This was a heart-warming coming of age story that made me laugh, smile and find meaning in the ‘student life’. Set in the anfractuous 80s, “First Years” was a cheerful read infused with a convivial, conventional vibe.
The book follows the story of Jonathon, a 19 year old student who goes off to university in Derby. Though initially worried about leaving home, he quickly gets into the swing of things and soon learns to embrace the trials (and parties) of university life.
I thought that Jonathon was an utterly adorable protagonist. As a timid, somewhat pedantic teenager, he commented on the mishaps of life with an amused to the point of cynical air. His funny observations and blunt statements of the truth (which he rarely repeated out loud) certainly made me smile.
The romance in this book was really intriguing to read about. I loved the mystery of who Jonathon was going to end up with, and how he would get with the girl of his dreams. Despite being a typical ‘boy meets girl’ story, “First Years” was unique in its cultural background. The 80s setting formed a vivid backdrop to the events on the page. In today’s modern society, everybody has different memories of the 80s – as a teenager myself, I have no memories at all. “First Years” was therefore a refreshingly funny, educational experience for me and I think that learning the meaning of the word “Showaddywaddy” only added to my overall sense of enjoyment. (Showaddywaddy was a pop group from Leicester formed in the 1970s, if anybody’s wondering!)
I especially loved the quaint atmosphere that this book seemed to exude. It was a genuinely pleasing read that made me laugh out loud on occasion. The pacing of the prose was slow but utterly methodical and I thought that this was very successful. Explaining a humorous event like a ‘war’ between two student houses in meticulous detail was necessary, I think, to achieve maximum comical impact. Jonathon’s personality was also explored to an admiral degree, and I found myself falling in love with all his strange little idiosyncrasies. A personal favourite was the way Jonathon compared every romantic event to football. When he kissed a girl, he felt as though Villa had won 6-0. A more endearing character I have yet to meet!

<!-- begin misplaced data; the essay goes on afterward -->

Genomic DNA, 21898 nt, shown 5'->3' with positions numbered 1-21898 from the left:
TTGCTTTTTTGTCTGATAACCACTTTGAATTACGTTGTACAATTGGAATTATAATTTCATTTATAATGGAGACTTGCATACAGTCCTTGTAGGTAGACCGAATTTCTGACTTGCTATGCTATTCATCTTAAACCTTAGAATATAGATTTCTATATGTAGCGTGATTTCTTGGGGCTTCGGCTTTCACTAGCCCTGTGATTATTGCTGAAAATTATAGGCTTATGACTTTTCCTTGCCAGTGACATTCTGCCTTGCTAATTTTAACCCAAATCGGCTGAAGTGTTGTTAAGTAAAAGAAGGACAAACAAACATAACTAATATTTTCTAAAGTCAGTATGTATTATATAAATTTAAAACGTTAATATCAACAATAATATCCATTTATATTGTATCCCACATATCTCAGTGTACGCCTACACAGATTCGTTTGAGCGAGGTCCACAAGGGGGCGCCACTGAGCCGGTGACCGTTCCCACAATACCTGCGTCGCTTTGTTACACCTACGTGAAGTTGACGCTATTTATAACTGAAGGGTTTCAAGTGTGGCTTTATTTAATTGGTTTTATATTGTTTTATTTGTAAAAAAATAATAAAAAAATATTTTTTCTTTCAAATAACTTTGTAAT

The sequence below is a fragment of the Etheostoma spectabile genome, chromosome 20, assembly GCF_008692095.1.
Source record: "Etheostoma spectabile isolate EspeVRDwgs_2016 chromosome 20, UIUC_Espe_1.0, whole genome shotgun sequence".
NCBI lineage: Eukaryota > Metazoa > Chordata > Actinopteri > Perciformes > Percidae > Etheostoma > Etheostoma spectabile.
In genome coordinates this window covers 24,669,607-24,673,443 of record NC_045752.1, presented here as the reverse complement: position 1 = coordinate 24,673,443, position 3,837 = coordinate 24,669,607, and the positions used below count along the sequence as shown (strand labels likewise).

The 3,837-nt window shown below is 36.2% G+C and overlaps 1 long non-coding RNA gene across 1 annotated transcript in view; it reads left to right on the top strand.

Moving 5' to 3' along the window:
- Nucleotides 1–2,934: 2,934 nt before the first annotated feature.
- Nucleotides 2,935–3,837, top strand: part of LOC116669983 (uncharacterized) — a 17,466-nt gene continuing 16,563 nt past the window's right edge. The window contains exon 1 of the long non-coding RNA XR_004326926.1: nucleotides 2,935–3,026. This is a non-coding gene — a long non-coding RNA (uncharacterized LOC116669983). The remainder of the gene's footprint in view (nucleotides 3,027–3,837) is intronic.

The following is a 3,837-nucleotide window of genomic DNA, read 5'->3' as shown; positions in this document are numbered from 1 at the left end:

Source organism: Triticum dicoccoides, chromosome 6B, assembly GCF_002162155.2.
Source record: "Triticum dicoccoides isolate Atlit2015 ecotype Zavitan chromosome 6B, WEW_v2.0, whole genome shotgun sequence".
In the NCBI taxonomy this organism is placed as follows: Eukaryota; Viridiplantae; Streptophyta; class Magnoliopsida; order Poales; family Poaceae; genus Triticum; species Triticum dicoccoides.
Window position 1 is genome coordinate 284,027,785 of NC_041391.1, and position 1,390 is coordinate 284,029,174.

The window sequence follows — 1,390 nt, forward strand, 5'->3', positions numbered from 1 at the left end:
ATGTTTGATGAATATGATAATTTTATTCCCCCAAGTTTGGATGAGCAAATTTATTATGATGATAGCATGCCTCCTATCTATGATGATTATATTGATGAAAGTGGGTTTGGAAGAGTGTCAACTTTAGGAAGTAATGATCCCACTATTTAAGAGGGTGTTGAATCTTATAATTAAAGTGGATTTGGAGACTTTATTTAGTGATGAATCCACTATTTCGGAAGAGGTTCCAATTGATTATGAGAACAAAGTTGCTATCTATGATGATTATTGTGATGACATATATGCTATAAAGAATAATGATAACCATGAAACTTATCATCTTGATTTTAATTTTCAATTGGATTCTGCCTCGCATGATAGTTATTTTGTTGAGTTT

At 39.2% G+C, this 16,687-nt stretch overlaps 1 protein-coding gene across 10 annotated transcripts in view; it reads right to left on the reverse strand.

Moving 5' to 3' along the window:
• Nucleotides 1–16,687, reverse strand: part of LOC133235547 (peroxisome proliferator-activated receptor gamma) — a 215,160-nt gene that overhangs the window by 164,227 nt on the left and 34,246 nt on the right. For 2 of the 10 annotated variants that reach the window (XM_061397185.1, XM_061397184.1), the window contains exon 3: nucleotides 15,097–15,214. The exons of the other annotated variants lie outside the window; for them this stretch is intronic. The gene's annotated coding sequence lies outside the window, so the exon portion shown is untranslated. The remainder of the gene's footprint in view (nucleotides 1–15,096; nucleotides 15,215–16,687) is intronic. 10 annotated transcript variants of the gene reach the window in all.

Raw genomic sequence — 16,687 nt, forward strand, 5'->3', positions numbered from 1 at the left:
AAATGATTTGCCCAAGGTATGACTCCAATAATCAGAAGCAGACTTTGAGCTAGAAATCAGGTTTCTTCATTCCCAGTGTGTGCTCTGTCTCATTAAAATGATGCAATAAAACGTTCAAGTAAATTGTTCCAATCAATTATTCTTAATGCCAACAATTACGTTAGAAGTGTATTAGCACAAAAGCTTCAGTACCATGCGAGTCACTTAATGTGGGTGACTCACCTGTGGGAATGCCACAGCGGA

The only aspect of this book that wasn’t quite so successful was the cast of supporting characters. The two protagonists, Jonathon and Helen, were beautifully crafted to live in the student world of the 80s, but I found that the other boys in Jonathon’s house were very two dimensional in comparison. This was rather disappointing – though considering that there were six other boys in the house, it wasn’t very surprising. It isn’t possible to develop every single personality in a story, but as a character development hungry reader I would have preferred it if the boys had each been more unique and special.
That aside, I thought that “First Years, Piranhas in the Bedroom” was everything a romantic comedy should be: funny, heart-warming, sweet enough to be smile inducing. It certainly made me laugh, and despite the bittersweet ending I was left with that warm, fuzzy feeling one gets after finishing a first rate book. I would definitely recommend this story.